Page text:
A majority of people in G7 countries believe governments should ensure drug companies share their vaccine formulations and technology, according to a new poll from the People’s Vaccine Alliance.
In a briefing on Wednesday, the alliance said that on average seven in 10 people in G7 countries want the government to ensure vaccine know-how is shared, according to the poll.
Respondents were asked if they thought pharmaceutical companies should be compensated fairly for vaccine development, but should not have a monopoly on vaccines.
In the UK, a total of 74% want the government to prevent monopolies, with those from all walks of life supporting the intervention.
Support for government intervention was highest in Italy with 82% of respondents in favor, followed by Canada where 76% agreed.
In the United States, 69 percent of the public support the measure, while in Japan 58 percent agree with the action.
European Union member countries are also in favor, with support of 70% in Germany and 63% in France, according to the poll.
The poll was released as G7 members gathered in London, with a final day of formal talks on Wednesday. G7 members, including the UK, US, Japan, France, Germany, Canada and Italy, will try to agree on a way to make coronavirus vaccines available in the whole world in the long run.
On Tuesday, British Prime Minister Boris Johnson and US Secretary of State Antony Blinken agreed on the need for a global deployment of COVID-19 vaccines to end the pandemic.
“The Prime Minister and Secretary Blinken have agreed that the global deployment of vaccines will be critical to beating the coronavirus pandemic,” Johnson’s office said in a statement. “They underscored the importance of the G7’s work in this area, including efforts to increase international manufacturing capacity.”
Separately on Wednesday, the World Trade Organization (WTO) will meet remotely, where members will discuss a proposed waiver of intellectual property rights for the production of coronavirus vaccines during the duration of the pandemic.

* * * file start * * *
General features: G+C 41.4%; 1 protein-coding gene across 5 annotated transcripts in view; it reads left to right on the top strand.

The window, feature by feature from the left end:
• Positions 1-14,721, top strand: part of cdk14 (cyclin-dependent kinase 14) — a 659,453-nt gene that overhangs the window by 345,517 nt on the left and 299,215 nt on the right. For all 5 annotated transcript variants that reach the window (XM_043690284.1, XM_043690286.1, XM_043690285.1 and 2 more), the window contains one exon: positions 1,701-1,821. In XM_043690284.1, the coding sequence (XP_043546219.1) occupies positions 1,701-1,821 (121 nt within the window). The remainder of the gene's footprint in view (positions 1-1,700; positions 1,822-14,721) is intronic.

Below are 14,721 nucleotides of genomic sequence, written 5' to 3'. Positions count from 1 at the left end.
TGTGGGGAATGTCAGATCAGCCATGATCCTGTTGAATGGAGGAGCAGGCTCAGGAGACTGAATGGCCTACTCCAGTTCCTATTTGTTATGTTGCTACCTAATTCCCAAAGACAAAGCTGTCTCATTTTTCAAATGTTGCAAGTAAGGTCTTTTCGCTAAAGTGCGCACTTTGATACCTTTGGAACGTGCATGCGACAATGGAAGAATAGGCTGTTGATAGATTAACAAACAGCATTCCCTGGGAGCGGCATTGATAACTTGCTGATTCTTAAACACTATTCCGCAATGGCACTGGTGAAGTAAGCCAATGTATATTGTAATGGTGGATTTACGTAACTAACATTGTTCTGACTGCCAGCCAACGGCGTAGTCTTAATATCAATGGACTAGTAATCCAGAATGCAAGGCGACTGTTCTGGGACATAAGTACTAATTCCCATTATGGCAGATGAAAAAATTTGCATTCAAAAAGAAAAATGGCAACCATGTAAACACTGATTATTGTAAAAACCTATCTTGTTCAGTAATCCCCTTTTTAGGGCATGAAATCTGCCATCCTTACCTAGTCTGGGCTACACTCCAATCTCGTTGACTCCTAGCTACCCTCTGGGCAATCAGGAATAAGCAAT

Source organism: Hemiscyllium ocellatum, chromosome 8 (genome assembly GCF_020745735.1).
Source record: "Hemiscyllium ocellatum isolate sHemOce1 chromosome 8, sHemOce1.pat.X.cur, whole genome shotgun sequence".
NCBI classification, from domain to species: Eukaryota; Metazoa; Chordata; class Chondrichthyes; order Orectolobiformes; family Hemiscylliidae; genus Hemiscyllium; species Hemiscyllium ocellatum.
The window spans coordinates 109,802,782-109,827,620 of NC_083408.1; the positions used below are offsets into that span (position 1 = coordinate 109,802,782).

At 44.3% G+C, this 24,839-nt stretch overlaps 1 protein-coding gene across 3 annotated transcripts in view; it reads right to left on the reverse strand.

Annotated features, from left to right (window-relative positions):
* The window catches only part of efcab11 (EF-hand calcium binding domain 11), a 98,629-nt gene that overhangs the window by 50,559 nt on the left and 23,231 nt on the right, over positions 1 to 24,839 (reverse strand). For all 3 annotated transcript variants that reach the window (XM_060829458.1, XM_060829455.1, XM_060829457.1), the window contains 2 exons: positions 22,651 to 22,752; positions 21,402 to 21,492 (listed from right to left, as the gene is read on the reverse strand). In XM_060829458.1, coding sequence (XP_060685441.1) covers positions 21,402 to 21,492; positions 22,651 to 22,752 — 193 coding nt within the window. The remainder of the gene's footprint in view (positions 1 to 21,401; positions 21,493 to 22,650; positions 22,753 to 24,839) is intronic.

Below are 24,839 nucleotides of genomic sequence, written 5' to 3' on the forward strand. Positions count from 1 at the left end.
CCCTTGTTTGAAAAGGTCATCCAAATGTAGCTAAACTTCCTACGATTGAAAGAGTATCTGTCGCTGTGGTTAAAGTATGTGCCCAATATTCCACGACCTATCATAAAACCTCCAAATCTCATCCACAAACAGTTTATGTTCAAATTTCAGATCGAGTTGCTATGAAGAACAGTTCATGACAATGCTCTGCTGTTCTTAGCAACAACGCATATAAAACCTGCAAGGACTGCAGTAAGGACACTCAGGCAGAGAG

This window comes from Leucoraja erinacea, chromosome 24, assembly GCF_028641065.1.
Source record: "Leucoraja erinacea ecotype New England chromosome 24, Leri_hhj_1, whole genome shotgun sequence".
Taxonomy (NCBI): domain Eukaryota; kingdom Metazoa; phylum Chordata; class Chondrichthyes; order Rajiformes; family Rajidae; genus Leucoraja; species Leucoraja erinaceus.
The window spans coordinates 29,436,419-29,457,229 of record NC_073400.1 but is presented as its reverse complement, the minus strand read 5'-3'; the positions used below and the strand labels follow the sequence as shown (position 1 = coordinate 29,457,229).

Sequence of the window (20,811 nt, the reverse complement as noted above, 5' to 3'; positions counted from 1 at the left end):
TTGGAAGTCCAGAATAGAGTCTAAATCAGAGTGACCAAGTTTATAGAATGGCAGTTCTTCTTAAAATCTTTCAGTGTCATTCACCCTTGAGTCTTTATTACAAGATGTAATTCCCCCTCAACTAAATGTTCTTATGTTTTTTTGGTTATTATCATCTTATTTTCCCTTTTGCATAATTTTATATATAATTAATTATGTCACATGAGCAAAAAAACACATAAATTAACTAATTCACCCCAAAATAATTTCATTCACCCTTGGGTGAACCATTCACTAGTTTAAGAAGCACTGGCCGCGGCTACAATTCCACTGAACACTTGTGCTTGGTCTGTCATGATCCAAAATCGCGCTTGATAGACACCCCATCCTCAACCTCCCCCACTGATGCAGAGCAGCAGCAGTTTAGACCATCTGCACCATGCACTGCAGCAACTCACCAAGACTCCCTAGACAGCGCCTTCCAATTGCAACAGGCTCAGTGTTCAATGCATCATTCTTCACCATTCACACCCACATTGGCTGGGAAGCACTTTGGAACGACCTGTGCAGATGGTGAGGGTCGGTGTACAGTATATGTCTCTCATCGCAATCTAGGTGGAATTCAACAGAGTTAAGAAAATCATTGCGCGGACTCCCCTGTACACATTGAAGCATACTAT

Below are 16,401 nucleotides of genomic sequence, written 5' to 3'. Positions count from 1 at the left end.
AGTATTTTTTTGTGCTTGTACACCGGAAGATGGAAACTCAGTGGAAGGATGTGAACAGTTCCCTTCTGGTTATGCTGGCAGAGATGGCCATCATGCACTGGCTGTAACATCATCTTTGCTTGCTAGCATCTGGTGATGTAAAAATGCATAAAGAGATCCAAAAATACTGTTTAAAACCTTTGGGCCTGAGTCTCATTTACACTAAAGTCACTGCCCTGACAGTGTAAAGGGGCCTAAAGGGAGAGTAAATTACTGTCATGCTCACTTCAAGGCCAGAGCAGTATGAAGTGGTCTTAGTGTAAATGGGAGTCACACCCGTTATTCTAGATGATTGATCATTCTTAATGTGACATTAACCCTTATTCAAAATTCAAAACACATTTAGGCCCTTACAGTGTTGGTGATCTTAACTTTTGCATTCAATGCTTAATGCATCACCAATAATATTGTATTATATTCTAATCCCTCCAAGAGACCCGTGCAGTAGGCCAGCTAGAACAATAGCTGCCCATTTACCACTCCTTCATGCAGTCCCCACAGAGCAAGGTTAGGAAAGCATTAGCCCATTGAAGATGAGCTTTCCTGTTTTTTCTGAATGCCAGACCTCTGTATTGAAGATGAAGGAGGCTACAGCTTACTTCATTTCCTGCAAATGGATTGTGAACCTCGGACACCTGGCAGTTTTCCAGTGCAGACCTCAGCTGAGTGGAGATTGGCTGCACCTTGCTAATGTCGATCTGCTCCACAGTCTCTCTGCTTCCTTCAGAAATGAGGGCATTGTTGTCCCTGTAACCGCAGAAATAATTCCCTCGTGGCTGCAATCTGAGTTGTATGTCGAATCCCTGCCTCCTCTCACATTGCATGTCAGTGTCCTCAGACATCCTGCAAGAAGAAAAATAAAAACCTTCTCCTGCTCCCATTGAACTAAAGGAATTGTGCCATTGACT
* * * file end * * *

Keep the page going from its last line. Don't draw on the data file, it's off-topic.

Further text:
Proponents of the plan, originally submitted by South Africa and India, say it would allow more places to produce coronavirus vaccines without breaking international rules under the deal. WTO on Trade-Related Aspects of Intellectual Property Rights (TRIPS).
But the proposal has been blocked by countries like the US, UK, Japan, Canada and the EU. The United States has confirmed that it is reconsider opposition to waiver.
Pharmaceutical companies have so far refused to share their vaccine know-how and have argued that a waiver would hurt innovation.
The WTO meeting comes as India battles a devastating second wave of the coronavirus, which has left mortuaries and hospitals overwhelmed with shortages of medical oxygen and beds.
The second most populous country in the world has confirmed more than 20 million infections, although the figure is considered a considerable undercoverage. More than 220,000 people have died.
The outbreak, which some experts say is due to new variants of the virus, including a first discovery in India, has killed sick people in ambulances and parking lots.
WHO said the Indian variant has so far spread to 17 countries.
“The horrific situation in India should deeply shake G7 leaders,” said Saoirse Fitzpatrick, advocacy manager for STOPAIDS, in a statement.
“This is not the time for an ideological defense of intellectual property rules. Bilateral deals with pharmaceutical companies have not worked. Governments must step in and force pharmaceutical companies to share their intellectual property and vaccine know-how with the world. “
As chair of the G7, the UK has proposed a pandemic preparedness plan, which will be discussed by ministers this week, which ignores the issue of monopolies and intellectual property. Pharmaceutical companies such as Pfizer are part of the team preparing the proposal, but developing country governments and vaccine producers have not been invited to join, Amnesty said.
“G7 governments have clear human rights obligations to put the lives of millions of people around the world ahead of the interests of the pharmaceutical companies they have funded,” said Steve Cockburn, Head of Economic Justice and social at Amnesty International.
“It would be a flagrant failure of management to continue to block the sharing of life-saving technologies, and would only serve to prolong the immense pain and suffering caused by this pandemic.”
In April, 175 former world leaders and Nobel laureates, including Gordon Brown, Ellen Johnson Sirleaf and François Hollande an open letter, urged US President Joe Biden to support the temporary waiver of intellectual property rights for COVID-19 vaccines.
Leading health experts around the world have warned that slow vaccine deployment and uneven distribution could vaccines will become ineffective as new coronavirus mutations appear among unvaccinated populations.
Independent SAGE, which provides independent public health advice in the UK, has also called for a patent waiver.
Pharmaceutical companies that produce coronavirus vaccines have received billions of dollars in government funding and guaranteed pre-orders, including $ 12 billion from the U.S. government alone. According to Amnesty, 97% of funding for the Oxford-AstraZeneca vaccine came from public sources.
“Companies paid a total of $ 26 billion in dividends and share buybacks to their shareholders this year, enough to immunize at least 1.3 billion people, or the equivalent of Africa’s population.”